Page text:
Michelle Clancy | 19-08-2013
21st Century Fox has put $70 million into Vice Media, a move which gives Fox about a 5% stake in the company and values Vice at $1.4 billion.
Vice started off as a magazine in 1994, but soon expanded beyond print, renaming itself as Vice Media and adding online video (VBS.tv and a YouTube channel), a record label and a film production company. The company also has a news magazine show on HBO, called simply Vice.
The company brought in around $175 million in 2012 revenues, with more than 80% of that coming from the Web. Vice's online channels run the gamut from music, art, technology and mixed martial arts, but all focus on the younger demographic. It's also known for controversy and stunt-making: in February the HBO show brought former NBA star Dennis Rodman and three members of the Harlem Globetrotters to North Korea as self-styled diplomats, where they met with Kim Jong-un, the country's president. He subsequently vowed to return to North Korea at the beginning of August to attempt to exfiltrate imprisoned American Kenneth Bae, a missionary and tour operator Bae, who was arrested by in November and sentenced to 15 years of hard labour. Recent videos show Bae in ill health, sparking calls for his release from the US Government.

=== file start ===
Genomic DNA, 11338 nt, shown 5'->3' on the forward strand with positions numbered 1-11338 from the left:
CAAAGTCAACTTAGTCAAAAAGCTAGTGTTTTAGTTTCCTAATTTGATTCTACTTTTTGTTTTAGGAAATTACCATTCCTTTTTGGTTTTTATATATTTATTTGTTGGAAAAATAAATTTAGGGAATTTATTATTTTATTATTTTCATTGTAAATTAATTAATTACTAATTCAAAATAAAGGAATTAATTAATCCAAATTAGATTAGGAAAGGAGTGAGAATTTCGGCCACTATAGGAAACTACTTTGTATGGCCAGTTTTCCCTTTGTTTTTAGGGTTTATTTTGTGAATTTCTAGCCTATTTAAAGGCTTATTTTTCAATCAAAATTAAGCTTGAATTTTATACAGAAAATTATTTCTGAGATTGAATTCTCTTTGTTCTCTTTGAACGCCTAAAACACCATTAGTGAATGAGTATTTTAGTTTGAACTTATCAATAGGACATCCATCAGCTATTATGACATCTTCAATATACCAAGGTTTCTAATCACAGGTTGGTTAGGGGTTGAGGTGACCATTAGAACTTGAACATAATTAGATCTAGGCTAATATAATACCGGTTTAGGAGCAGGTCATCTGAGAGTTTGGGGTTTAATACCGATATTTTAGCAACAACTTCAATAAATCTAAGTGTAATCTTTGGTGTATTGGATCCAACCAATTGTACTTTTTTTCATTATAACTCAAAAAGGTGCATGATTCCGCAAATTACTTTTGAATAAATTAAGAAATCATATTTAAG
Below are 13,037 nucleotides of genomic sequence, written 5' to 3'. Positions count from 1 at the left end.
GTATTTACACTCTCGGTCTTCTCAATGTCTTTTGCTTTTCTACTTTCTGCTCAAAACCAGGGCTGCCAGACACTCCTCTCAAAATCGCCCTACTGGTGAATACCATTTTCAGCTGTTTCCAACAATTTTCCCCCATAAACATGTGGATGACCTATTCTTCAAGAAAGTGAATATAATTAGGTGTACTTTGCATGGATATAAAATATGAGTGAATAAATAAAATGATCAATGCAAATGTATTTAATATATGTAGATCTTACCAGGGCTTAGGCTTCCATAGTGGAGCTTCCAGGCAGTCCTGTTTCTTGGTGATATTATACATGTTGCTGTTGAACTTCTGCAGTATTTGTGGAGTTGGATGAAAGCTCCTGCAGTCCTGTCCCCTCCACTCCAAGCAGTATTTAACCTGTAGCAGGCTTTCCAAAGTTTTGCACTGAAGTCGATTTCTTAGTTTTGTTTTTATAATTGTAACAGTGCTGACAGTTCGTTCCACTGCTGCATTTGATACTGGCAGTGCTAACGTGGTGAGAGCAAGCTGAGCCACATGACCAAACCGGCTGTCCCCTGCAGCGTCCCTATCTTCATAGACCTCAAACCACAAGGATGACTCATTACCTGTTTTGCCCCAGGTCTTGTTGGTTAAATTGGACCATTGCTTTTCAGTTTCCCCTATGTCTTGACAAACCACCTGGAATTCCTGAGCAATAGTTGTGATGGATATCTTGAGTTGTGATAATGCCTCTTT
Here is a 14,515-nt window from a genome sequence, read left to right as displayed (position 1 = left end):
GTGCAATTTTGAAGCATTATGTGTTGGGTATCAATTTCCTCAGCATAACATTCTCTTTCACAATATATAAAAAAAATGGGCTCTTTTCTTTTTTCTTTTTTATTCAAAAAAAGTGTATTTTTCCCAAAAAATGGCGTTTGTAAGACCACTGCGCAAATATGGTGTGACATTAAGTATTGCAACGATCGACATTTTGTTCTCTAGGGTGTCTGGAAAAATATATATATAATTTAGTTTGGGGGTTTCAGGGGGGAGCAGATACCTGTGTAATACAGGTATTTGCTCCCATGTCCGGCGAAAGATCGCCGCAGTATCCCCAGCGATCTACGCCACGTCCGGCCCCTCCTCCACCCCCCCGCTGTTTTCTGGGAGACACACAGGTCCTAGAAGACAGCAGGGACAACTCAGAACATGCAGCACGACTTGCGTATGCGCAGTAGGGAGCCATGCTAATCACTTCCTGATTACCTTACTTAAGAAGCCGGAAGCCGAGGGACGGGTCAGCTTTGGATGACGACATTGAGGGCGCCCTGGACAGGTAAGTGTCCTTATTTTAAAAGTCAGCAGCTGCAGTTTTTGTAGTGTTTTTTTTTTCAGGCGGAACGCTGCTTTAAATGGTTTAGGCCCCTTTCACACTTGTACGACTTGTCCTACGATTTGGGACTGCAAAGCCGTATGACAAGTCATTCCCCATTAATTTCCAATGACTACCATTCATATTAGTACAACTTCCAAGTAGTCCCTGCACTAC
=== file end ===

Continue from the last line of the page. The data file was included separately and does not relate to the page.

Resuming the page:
A tweet earlier in the year indicated interest in the company by Rupert Murdoch, 21st Century Fox's chairman and CEO. He called Vice a "wild, interesting effort to interest millennials who don't watch or read established media."
"I want us to be the next MTV, ESPN and CNN rolled into one – and everyone always rolls their eyes," said Shane Smith, Vice's co-founder and chief executive, speaking to the Financial Times.
"The reality is that MTV was bought by Viacom and CNN went to Time Warner. We have set ourselves up to build a global platform but we have maintained control."
Vice said that it plans to use the money to push into India through 21st Century Fox's Star, and in Europe, it will leverage Sky channels in the UK, Germany and Italy to expand distribution.
Vice also previously received funding from ad company WPP, The Raine Group and former Viacom CEO Tom Freston, who consulted on the Fox deal. "The idea was to raise capital to help fund a lot of the initiatives we want to undertake more aggressively outside the US – but also have some strategic alliances with a company that has robust distribution," Freston said.